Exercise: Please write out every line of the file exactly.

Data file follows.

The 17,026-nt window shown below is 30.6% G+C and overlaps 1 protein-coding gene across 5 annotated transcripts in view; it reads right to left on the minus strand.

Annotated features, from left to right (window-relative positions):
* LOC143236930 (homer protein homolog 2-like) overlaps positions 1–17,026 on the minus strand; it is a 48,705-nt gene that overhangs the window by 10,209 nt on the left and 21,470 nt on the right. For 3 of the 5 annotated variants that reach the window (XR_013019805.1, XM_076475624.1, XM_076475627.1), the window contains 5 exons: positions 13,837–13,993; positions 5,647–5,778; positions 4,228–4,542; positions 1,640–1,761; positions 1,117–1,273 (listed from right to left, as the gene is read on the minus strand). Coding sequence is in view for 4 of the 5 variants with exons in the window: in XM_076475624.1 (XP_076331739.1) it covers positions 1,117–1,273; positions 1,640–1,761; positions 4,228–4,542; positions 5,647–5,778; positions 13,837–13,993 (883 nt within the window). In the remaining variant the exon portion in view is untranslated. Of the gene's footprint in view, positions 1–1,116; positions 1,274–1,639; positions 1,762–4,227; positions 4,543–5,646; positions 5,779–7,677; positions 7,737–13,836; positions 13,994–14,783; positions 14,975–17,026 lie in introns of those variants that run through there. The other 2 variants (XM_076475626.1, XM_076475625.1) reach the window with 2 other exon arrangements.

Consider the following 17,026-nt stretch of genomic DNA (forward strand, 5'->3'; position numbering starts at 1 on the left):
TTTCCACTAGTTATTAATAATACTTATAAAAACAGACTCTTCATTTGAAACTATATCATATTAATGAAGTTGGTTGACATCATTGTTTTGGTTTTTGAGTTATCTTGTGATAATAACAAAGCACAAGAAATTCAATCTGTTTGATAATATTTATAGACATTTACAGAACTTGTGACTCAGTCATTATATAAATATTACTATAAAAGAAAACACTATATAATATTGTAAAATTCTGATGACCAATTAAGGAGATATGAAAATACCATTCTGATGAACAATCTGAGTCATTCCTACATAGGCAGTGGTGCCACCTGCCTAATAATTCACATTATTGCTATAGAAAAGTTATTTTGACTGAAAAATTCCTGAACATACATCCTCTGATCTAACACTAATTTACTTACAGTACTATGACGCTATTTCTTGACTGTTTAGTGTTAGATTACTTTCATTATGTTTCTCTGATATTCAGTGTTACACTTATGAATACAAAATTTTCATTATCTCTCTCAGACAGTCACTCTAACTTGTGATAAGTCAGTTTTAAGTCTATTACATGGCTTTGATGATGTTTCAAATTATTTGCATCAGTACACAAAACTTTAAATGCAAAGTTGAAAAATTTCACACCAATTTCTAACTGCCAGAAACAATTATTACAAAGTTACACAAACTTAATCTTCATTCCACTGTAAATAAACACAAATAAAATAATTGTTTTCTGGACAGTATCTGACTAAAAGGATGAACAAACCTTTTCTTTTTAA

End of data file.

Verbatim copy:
The 17,026-nt window shown below is 30.6% G+C and overlaps 1 protein-coding gene across 5 annotated transcripts in view; it reads right to left on the minus strand.

Annotated features, from left to right (window-relative positions):
* LOC143236930 (homer protein homolog 2-like) overlaps positions 1–17,026 on the minus strand; it is a 48,705-nt gene that overhangs the window by 10,209 nt on the left and 21,470 nt on the right. For 3 of the 5 annotated variants that reach the window (XR_013019805.1, XM_076475624.1, XM_076475627.1), the window contains 5 exons: positions 13,837–13,993; positions 5,647–5,778; positions 4,228–4,542; positions 1,640–1,761; positions 1,117–1,273 (listed from right to left, as the gene is read on the minus strand). Coding sequence is in view for 4 of the 5 variants with exons in the window: in XM_076475624.1 (XP_076331739.1) it covers positions 1,117–1,273; positions 1,640–1,761; positions 4,228–4,542; positions 5,647–5,778; positions 13,837–13,993 (883 nt within the window). In the remaining variant the exon portion in view is untranslated. Of the gene's footprint in view, positions 1–1,116; positions 1,274–1,639; positions 1,762–4,227; positions 4,543–5,646; positions 5,779–7,677; positions 7,737–13,836; positions 13,994–14,783; positions 14,975–17,026 lie in introns of those variants that run through there. The other 2 variants (XM_076475626.1, XM_076475625.1) reach the window with 2 other exon arrangements.

Consider the following 17,026-nt stretch of genomic DNA (forward strand, 5'->3'; position numbering starts at 1 on the left):
TTTCCACTAGTTATTAATAATACTTATAAAAACAGACTCTTCATTTGAAACTATATCATATTAATGAAGTTGGTTGACATCATTGTTTTGGTTTTTGAGTTATCTTGTGATAATAACAAAGCACAAGAAATTCAATCTGTTTGATAATATTTATAGACATTTACAGAACTTGTGACTCAGTCATTATATAAATATTACTATAAAAGAAAACACTATATAATATTGTAAAATTCTGATGACCAATTAAGGAGATATGAAAATACCATTCTGATGAACAATCTGAGTCATTCCTACATAGGCAGTGGTGCCACCTGCCTAATAATTCACATTATTGCTATAGAAAAGTTATTTTGACTGAAAAATTCCTGAACATACATCCTCTGATCTAACACTAATTTACTTACAGTACTATGACGCTATTTCTTGACTGTTTAGTGTTAGATTACTTTCATTATGTTTCTCTGATATTCAGTGTTACACTTATGAATACAAAATTTTCATTATCTCTCTCAGACAGTCACTCTAACTTGTGATAAGTCAGTTTTAAGTCTATTACATGGCTTTGATGATGTTTCAAATTATTTGCATCAGTACACAAAACTTTAAATGCAAAGTTGAAAAATTTCACACCAATTTCTAACTGCCAGAAACAATTATTACAAAGTTACACAAACTTAATCTTCATTCCACTGTAAATAAACACAAATAAAATAATTGTTTTCTGGACAGTATCTGACTAAAAGGATGAACAAACCTTTTCTTTTTAA